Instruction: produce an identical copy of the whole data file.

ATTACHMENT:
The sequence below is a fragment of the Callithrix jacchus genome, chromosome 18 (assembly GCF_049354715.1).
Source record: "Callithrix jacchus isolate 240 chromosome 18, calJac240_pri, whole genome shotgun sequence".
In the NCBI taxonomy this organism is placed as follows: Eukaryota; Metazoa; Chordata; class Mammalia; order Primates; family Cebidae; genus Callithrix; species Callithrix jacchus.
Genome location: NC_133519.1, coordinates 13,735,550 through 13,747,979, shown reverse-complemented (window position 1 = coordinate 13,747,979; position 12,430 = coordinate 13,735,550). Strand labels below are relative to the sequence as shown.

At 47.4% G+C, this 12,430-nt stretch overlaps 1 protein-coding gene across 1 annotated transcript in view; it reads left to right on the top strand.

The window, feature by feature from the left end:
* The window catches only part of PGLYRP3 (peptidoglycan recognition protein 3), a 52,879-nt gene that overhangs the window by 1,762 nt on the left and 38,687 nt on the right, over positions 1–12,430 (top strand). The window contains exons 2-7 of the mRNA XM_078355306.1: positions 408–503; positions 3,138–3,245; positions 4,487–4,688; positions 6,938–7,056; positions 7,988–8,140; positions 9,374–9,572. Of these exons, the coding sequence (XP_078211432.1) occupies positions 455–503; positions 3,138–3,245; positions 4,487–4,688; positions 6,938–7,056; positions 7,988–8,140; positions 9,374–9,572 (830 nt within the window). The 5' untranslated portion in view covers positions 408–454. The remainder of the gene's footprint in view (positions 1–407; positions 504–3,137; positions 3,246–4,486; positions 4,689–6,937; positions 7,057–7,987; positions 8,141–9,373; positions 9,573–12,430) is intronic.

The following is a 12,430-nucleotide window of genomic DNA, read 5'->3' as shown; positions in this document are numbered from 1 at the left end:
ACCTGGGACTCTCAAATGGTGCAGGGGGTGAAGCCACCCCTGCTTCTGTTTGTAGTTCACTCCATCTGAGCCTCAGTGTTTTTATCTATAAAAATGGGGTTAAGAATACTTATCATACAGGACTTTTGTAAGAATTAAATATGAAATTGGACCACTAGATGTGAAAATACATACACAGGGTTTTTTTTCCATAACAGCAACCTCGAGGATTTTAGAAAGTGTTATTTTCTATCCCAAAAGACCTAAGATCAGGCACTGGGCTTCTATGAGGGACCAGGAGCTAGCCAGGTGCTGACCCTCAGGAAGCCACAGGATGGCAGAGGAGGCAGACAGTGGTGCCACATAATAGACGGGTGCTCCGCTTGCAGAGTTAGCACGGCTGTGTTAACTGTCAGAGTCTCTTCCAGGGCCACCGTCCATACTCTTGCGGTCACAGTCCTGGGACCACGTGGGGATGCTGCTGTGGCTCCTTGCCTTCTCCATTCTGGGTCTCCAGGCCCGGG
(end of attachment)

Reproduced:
The sequence below is a fragment of the Callithrix jacchus genome, chromosome 18 (assembly GCF_049354715.1).
Source record: "Callithrix jacchus isolate 240 chromosome 18, calJac240_pri, whole genome shotgun sequence".
In the NCBI taxonomy this organism is placed as follows: Eukaryota; Metazoa; Chordata; class Mammalia; order Primates; family Cebidae; genus Callithrix; species Callithrix jacchus.
Genome location: NC_133519.1, coordinates 13,735,550 through 13,747,979, shown reverse-complemented (window position 1 = coordinate 13,747,979; position 12,430 = coordinate 13,735,550). Strand labels below are relative to the sequence as shown.

At 47.4% G+C, this 12,430-nt stretch overlaps 1 protein-coding gene across 1 annotated transcript in view; it reads left to right on the top strand.

The window, feature by feature from the left end:
* The window catches only part of PGLYRP3 (peptidoglycan recognition protein 3), a 52,879-nt gene that overhangs the window by 1,762 nt on the left and 38,687 nt on the right, over positions 1–12,430 (top strand). The window contains exons 2-7 of the mRNA XM_078355306.1: positions 408–503; positions 3,138–3,245; positions 4,487–4,688; positions 6,938–7,056; positions 7,988–8,140; positions 9,374–9,572. Of these exons, the coding sequence (XP_078211432.1) occupies positions 455–503; positions 3,138–3,245; positions 4,487–4,688; positions 6,938–7,056; positions 7,988–8,140; positions 9,374–9,572 (830 nt within the window). The 5' untranslated portion in view covers positions 408–454. The remainder of the gene's footprint in view (positions 1–407; positions 504–3,137; positions 3,246–4,486; positions 4,689–6,937; positions 7,057–7,987; positions 8,141–9,373; positions 9,573–12,430) is intronic.

The following is a 12,430-nucleotide window of genomic DNA, read 5'->3' as shown; positions in this document are numbered from 1 at the left end:
ACCTGGGACTCTCAAATGGTGCAGGGGGTGAAGCCACCCCTGCTTCTGTTTGTAGTTCACTCCATCTGAGCCTCAGTGTTTTTATCTATAAAAATGGGGTTAAGAATACTTATCATACAGGACTTTTGTAAGAATTAAATATGAAATTGGACCACTAGATGTGAAAATACATACACAGGGTTTTTTTTCCATAACAGCAACCTCGAGGATTTTAGAAAGTGTTATTTTCTATCCCAAAAGACCTAAGATCAGGCACTGGGCTTCTATGAGGGACCAGGAGCTAGCCAGGTGCTGACCCTCAGGAAGCCACAGGATGGCAGAGGAGGCAGACAGTGGTGCCACATAATAGACGGGTGCTCCGCTTGCAGAGTTAGCACGGCTGTGTTAACTGTCAGAGTCTCTTCCAGGGCCACCGTCCATACTCTTGCGGTCACAGTCCTGGGACCACGTGGGGATGCTGCTGTGGCTCCTTGCCTTCTCCATTCTGGGTCTCCAGGCCCGGG